Looking back, I wished I would have known that being chosen for the Fellowship award was a recognition – an affirmation already – of what I have already done – what I have achieved and contributed to community. For some reason that did not sink in until much later in my Fellowship. Quite the opposite happened early on – I had to prove something through the Fellowship – what? did not know – but I knew I did not want to let down the people who selected me. That created such a pressure that it sometimes got in the way of my true development path – which included “inner balance.” And all that self-imposed pressure did not give me balance.
That “balance” for me meant that I needed to focus on developing effective practices of self-care, because I did not know what that really was before the Fellowship. I came to learn that self-care is first about me -and it needed time and intentionality. I felt that I could not do that – it could not be about me – but instead, about others, about communities. While that has always been a central part of my goal, I came to realize in the last part of the Fellowship that if I am not taking care of myself – my body, my mind, and my spirit will deteriorate, and I will not be effective in the work I wanted to do for others and for my communities. This self-care, and inner balance that come from it, was especially critical during the global disasters happening at the time of my Fellowship.
What surprised me was how many people realize this need for self-care and yet so many were deficient in practicing it - from lacking the skills, the support, and the self-commitment and so many other reasons. For me, as an Asian-American woman, I came from a super hard working, community-culture. I was trained by my home culture that to be a good person – worthy of love and inclusion – I had to always work hard for others, for community, for everything, at all costs – even if that meant at a huge, irreparable cost to myself. You sacrifice yourself. Individualism (which is anything with “self” in it like self-care) is wrong. This kind of hard-work belief/culture was affirmed later in adulthood, especially in the large, mainstream career world. So, I never knew that I could come first – that my health, my well-being can come first. Today, because of the Fellowship, I know better and am better equipped, but I still feel guilty sometimes and certainly far from having the skills and behavior to do self-care well.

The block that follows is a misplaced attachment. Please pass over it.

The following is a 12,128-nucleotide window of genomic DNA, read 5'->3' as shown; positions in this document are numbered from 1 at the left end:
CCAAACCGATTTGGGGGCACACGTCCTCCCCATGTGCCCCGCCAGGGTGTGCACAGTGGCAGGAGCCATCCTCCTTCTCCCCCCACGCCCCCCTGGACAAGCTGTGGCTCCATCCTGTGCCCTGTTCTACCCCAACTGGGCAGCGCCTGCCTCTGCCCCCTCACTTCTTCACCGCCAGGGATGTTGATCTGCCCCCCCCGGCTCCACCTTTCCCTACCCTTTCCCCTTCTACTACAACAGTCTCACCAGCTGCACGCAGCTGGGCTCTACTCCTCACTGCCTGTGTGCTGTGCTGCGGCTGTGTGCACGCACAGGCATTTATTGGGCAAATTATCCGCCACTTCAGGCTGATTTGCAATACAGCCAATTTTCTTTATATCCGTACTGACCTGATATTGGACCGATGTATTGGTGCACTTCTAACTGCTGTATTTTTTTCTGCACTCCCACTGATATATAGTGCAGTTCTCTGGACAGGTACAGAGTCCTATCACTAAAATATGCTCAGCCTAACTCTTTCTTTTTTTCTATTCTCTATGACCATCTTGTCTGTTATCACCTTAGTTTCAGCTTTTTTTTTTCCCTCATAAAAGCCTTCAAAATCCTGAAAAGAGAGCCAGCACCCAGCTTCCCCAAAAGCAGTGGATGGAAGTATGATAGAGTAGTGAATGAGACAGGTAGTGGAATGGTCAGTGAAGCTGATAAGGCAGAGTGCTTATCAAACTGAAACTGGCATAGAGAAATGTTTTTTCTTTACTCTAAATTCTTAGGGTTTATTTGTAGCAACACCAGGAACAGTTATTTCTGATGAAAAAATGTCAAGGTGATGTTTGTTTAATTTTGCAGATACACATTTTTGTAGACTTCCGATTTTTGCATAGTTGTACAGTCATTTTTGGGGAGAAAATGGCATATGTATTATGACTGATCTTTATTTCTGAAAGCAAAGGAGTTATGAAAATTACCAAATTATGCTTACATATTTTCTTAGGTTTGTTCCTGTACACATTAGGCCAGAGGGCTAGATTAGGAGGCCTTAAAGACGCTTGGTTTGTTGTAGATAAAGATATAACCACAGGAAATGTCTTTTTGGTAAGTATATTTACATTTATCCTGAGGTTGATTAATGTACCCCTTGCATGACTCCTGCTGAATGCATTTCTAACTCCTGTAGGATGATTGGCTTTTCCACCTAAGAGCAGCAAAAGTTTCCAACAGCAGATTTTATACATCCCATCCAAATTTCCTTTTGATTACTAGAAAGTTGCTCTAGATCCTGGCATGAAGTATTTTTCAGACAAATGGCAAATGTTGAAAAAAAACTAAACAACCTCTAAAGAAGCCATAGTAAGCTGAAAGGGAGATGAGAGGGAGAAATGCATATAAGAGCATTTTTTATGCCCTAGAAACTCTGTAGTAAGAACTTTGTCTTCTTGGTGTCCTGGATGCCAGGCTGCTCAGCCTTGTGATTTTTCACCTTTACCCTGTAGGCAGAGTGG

I am by nature industrious, and so I will continue to work hard – to create impact for my community, for other communities – as I have always done in my youth and through my entire career – but I am doing it differently today. How? I do so with much more grace and care for myself, than I have ever done in my entire life. I noticed that when I do that to/for myself – I am more conscious of doing that to and for others…and we need that from each other more now than ever.